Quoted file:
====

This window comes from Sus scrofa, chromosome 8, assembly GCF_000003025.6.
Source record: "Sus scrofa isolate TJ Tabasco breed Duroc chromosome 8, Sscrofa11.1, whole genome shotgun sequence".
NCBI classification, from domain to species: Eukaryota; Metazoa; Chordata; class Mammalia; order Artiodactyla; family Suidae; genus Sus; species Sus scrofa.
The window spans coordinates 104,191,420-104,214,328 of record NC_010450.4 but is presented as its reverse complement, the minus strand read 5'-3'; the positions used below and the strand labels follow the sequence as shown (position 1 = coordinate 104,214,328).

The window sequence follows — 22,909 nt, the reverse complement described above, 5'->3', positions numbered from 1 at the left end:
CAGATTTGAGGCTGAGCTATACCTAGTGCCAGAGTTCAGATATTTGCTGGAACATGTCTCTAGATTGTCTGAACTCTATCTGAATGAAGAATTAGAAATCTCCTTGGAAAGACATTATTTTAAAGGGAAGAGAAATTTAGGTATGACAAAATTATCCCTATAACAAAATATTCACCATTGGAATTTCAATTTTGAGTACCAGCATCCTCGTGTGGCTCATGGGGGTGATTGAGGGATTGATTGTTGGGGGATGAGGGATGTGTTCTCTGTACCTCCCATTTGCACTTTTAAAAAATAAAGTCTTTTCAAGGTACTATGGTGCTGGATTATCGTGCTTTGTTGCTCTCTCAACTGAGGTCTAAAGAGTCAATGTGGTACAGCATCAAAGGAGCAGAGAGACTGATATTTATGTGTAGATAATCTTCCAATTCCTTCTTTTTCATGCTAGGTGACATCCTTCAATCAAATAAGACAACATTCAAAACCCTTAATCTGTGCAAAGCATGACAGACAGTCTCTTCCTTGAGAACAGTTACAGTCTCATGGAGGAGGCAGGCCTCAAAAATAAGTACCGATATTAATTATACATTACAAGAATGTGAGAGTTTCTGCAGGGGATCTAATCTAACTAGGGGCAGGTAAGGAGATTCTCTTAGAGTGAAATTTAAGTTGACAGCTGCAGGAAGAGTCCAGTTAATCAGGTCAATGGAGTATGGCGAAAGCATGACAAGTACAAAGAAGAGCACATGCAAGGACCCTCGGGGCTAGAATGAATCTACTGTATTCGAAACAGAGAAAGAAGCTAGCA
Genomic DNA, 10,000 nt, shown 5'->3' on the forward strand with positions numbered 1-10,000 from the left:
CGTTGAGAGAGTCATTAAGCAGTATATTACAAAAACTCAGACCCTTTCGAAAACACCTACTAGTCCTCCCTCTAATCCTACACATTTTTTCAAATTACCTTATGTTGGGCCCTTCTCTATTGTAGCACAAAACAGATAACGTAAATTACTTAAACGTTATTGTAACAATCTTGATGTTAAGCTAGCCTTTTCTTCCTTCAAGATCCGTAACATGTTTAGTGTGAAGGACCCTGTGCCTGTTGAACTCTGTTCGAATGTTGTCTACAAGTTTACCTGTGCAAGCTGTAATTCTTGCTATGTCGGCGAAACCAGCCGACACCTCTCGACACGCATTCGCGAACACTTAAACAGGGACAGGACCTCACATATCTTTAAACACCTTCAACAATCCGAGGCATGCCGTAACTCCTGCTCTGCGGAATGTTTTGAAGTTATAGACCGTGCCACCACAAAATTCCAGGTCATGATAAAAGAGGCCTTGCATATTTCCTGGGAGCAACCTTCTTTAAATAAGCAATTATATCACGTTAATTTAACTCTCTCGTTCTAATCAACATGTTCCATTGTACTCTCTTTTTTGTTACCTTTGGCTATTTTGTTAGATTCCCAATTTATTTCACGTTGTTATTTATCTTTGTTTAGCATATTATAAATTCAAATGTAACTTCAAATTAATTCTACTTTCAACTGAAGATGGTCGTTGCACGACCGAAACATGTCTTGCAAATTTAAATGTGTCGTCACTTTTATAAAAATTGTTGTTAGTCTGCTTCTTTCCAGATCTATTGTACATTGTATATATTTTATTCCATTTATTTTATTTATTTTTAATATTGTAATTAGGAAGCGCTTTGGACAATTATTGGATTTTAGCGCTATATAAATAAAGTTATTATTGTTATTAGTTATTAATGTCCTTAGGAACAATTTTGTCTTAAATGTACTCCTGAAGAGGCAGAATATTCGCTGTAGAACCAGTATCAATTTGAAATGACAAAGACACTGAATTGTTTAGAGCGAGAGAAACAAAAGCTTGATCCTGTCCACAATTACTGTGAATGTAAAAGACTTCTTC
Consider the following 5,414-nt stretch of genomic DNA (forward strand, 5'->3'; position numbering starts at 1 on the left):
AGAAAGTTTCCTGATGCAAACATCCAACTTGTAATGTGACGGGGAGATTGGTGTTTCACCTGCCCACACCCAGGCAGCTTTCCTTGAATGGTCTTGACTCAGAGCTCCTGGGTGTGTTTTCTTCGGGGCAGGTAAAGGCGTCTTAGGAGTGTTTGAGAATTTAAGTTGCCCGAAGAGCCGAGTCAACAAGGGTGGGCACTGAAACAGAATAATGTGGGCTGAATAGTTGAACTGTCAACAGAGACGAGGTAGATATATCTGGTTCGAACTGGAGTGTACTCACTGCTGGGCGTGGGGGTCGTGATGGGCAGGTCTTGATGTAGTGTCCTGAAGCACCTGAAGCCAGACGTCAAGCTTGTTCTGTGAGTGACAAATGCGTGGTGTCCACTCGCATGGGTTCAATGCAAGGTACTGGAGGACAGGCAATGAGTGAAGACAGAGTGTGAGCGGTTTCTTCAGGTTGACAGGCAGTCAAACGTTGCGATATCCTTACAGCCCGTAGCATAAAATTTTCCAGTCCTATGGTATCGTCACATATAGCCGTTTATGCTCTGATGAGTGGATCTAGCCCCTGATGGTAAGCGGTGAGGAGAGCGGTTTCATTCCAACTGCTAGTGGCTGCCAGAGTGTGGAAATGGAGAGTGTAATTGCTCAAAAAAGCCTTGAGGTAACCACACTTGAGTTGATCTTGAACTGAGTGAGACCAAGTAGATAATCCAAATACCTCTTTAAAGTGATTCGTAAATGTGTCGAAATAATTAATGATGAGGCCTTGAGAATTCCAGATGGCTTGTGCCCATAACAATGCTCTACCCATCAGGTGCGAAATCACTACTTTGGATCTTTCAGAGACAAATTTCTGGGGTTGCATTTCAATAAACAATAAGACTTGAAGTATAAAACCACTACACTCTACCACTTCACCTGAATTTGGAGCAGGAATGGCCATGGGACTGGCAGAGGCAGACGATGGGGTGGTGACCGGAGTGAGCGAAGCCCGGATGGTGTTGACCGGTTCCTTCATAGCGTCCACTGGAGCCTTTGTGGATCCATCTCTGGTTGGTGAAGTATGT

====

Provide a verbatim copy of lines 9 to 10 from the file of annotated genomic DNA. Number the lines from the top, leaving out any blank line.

Consider the following 5,414-nt stretch of genomic DNA (forward strand, 5'->3'; position numbering starts at 1 on the left):
AGAAAGTTTCCTGATGCAAACATCCAACTTGTAATGTGACGGGGAGATTGGTGTTTCACCTGCCCACACCCAGGCAGCTTTCCTTGAATGGTCTTGACTCAGAGCTCCTGGGTGTGTTTTCTTCGGGGCAGGTAAAGGCGTCTTAGGAGTGTTTGAGAATTTAAGTTGCCCGAAGAGCCGAGTCAACAAGGGTGGGCACTGAAACAGAATAATGTGGGCTGAATAGTTGAACTGTCAACAGAGACGAGGTAGATATATCTGGTTCGAACTGGAGTGTACTCACTGCTGGGCGTGGGGGTCGTGATGGGCAGGTCTTGATGTAGTGTCCTGAAGCACCTGAAGCCAGACGTCAAGCTTGTTCTGTGAGTGACAAATGCGTGGTGTCCACTCGCATGGGTTCAATGCAAGGTACTGGAGGACAGGCAATGAGTGAAGACAGAGTGTGAGCGGTTTCTTCAGGTTGACAGGCAGTCAAACGTTGCGATATCCTTACAGCCCGTAGCATAAAATTTTCCAGTCCTATGGTATCGTCACATATAGCCGTTTATGCTCTGATGAGTGGATCTAGCCCCTGATGGTAAGCGGTGAGGAGAGCGGTTTCATTCCAACTGCTAGTGGCTGCCAGAGTGTGGAAATGGAGAGTGTAATTGCTCAAAAAAGCCTTGAGGTAACCACACTTGAGTTGATCTTGAACTGAGTGAGACCAAGTAGATAATCCAAATACCTCTTTAAAGTGATTCGTAAATGTGTCGAAATAATTAATGATGAGGCCTTGAGAATTCCAGATGGCTTGTGCCCATAACAATGCTCTACCCATCAGGTGCGAAATCACTACTTTGGATCTTTCAGAGACAAATTTCTGGGGTTGCATTTCAATAAACAATAAGACTTGAAGTATAAAACCACTACACTCTACCACTTCACCTGAATTTGGAGCAGGAATGGCCATGGGACTGGCAGAGGCAGACGATGGGGTGGTGACCGGAGTGAGCGAAGCCCGGATGGTGTTGACCGGTTCCTTCATAGCGTCCACTGGAGCCTTTGTGGATCCATCTCTGGTTGGTGAAGTATGT